It had been six days since I’d been in the field. A combination of illness, injury, and three straight days of rain had prevented us from getting any work done, and I had barely left my room. The house was damp and musty. Everything was flooded. I was even starting to miss the monkeys. Well, almost.

So when a friend of a friend offered to take us to Palo Verde for the day, I jumped right into my boots. I had never been to the National Park despite its proximity and the fact that it’s the largest protected Wetland in Costa Rica.

“Wetland” being somewhat of a joke in that it’s hard to find a place here where you are not, at some point, rather wet.

Tropical Ecology, regardless of environment, usually operates between extremes. Resources are only ever offered in abundance, or not at all. There is no middle ground, no moderation. Any addition–water, sunlight, etc, triggers a dramatic shift. Example: a Rainforest is nutrient-limited, and and addition of organic matter (animal carcass or fallen tree) causes an explosion of activity to reclaim it. A desert is water-limited, and any rainfall portends a mass emergence of sprouting plants and thirsty animals.

But Palo Verde is a Wetland surrounded by Dry Forest–an ecological oxymoron. And it doesn’t work the way you’d expect. Rather than mitigating each other, the two environments create a massive expanse of dynamic micro-habitats that push and pull at each others’ resources, constantly in flux and constantly disturbed. And if there’s one thing tropical biodiversity thrives off, it’s disturbance.

And if there’s anything biologists thrive off, it’s disturbing.


We arrived after a long rainfall, but after enough time had passed that the flooded plains had shrunk to isolated pools. Vegetation had been uprooted and waterlogged, then left to decompose high and dry. Aquatic life had been allowed to flourish, then trapped and concentrated. It was textbook Trop Ecology. Life was busy here. Things were happening. Everybody was out and about.

Spiny-tailed iguanas basked on every available surface and only grumpily moved out of our way when we got close. I plucked one of the biggest milipedes I’ve ever seen off the middle of a trail. Ponds swarmed with fish, some of which were squirming through the mud or even across the roads to find new water.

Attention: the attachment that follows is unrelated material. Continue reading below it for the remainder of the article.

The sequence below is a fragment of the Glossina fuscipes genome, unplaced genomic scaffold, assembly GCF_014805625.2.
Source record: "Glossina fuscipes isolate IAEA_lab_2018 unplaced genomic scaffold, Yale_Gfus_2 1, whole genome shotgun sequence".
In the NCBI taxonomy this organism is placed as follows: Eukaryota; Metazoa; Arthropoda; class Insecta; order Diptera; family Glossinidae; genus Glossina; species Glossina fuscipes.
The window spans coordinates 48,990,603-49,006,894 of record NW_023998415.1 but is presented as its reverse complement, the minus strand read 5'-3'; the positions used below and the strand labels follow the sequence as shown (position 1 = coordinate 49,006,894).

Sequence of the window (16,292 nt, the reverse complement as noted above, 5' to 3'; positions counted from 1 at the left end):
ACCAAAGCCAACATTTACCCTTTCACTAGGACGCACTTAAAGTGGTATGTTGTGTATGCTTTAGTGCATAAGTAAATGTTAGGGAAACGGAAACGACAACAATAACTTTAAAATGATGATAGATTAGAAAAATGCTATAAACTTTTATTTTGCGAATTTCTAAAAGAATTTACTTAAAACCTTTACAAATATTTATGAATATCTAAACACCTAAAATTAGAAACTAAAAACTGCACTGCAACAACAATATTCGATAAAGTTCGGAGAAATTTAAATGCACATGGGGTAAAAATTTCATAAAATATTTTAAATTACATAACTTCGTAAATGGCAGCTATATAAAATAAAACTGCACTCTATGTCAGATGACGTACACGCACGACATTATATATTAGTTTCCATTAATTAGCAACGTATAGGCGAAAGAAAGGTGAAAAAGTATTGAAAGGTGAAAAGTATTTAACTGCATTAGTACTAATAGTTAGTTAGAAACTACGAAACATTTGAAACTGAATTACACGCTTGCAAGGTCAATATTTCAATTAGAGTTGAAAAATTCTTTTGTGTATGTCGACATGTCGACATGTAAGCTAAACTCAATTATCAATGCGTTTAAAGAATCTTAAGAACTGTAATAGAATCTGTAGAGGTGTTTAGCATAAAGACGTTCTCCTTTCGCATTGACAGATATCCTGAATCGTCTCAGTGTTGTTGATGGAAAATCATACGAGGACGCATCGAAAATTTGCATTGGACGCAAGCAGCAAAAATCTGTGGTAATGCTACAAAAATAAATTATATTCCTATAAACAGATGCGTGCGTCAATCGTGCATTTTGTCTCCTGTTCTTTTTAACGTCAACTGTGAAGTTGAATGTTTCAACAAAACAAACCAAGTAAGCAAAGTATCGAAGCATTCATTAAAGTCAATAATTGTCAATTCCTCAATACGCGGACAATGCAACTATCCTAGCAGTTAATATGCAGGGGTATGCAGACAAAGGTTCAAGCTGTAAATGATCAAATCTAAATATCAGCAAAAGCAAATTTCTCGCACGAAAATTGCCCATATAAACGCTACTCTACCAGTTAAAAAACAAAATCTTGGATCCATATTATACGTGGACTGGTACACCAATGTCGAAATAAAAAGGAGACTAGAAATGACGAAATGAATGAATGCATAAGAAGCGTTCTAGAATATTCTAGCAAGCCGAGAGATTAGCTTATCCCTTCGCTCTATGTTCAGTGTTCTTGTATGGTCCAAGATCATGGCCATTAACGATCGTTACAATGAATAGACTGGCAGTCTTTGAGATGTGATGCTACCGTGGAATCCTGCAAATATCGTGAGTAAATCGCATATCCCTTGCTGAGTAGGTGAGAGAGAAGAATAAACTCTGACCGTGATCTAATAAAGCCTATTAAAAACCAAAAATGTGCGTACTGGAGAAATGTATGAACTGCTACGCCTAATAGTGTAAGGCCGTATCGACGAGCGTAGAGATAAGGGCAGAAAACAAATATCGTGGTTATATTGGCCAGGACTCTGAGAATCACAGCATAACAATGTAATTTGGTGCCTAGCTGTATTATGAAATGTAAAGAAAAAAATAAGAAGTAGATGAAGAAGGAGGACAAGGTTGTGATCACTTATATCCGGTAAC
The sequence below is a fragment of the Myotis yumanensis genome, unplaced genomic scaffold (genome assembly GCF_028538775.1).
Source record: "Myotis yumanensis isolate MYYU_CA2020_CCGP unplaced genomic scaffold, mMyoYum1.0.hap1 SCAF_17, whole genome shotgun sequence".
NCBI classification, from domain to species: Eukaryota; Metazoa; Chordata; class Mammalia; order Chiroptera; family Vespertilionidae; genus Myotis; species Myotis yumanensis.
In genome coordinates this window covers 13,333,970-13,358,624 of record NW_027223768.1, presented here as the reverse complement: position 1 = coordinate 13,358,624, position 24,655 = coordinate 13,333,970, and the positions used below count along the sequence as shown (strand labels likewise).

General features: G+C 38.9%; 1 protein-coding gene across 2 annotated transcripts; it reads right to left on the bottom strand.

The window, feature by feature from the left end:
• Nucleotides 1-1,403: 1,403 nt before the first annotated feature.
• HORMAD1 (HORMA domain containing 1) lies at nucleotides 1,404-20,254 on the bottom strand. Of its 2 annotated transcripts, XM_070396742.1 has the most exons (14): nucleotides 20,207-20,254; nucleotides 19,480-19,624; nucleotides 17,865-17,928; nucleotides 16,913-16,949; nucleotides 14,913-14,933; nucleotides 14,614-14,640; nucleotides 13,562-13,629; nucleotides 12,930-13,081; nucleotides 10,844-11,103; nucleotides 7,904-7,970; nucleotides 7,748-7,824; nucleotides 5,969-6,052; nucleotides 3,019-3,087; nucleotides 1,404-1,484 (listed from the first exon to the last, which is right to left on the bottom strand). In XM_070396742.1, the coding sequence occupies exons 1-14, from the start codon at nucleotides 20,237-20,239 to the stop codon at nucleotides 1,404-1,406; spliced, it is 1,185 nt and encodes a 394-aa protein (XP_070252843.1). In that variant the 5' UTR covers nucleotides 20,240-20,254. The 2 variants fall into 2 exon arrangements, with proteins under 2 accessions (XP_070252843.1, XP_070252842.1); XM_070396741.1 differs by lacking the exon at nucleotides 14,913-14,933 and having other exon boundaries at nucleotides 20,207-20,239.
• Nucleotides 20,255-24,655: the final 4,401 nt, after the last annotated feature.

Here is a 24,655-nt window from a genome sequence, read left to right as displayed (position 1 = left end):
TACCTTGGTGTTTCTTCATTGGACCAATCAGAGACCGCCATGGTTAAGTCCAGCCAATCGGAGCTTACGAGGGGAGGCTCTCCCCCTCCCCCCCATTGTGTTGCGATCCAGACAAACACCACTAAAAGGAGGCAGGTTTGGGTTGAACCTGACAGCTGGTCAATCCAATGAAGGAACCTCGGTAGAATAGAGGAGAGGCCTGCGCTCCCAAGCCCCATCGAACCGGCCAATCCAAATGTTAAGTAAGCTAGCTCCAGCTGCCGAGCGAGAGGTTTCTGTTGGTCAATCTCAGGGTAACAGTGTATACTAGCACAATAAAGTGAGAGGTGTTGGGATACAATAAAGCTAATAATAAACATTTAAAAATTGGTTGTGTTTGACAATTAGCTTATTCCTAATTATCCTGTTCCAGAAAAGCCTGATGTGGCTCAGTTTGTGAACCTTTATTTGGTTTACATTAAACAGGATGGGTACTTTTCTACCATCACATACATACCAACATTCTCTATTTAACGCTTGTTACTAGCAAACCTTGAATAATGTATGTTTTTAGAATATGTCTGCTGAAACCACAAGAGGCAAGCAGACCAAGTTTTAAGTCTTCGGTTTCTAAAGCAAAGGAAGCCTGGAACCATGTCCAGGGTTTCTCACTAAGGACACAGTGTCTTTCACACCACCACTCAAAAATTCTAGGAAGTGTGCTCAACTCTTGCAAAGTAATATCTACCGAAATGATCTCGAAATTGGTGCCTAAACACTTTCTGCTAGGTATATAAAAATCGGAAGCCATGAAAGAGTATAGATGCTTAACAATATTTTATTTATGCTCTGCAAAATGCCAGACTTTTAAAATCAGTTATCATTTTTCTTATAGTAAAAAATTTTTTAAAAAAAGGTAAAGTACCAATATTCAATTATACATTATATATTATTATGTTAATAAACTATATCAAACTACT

Making then easy prey for hungry birds and curious naturalists.

And the birds. My god, the birds. Palo Verde is a known birder’s Mecca in the dry season, but even now it didn’t disappoint. One spot, just off the road, was full of Wood Storks, White Ibis, several species of small heron, and all three species of egret. All perched together or wading through the flooded grass. I saw several Northern Jacana–small, delicate wading birds–along a boardwalk. We even caught a glimpse of Scarlet Macaws, something not often seen up North.

The Jacana–I admit, I had to look most of these up. Birds are too mainstream for me.

Oh, there were mosquitoes, too. Like, swarms and swarms of them. It was awful. Some didn’t just itch–they actually stung a little when they bit. We couldn’t stop moving, and every retreat to the car was followed by a swatting party as we tried to massacre all the ones that had followed us into the car.

But one place we managed to escape them was a lookout, a high point on a pinnacle of karst limestone that overlooked the river and flooded plain. It was a great view, with perfect weather. We took advantage of the fact that both the weather- and mosquito- gods were showing us mercy and took it all in.

It was almost enough to make me decide to invest in a new camera that isn’t several field seasons past its prime. Almost.

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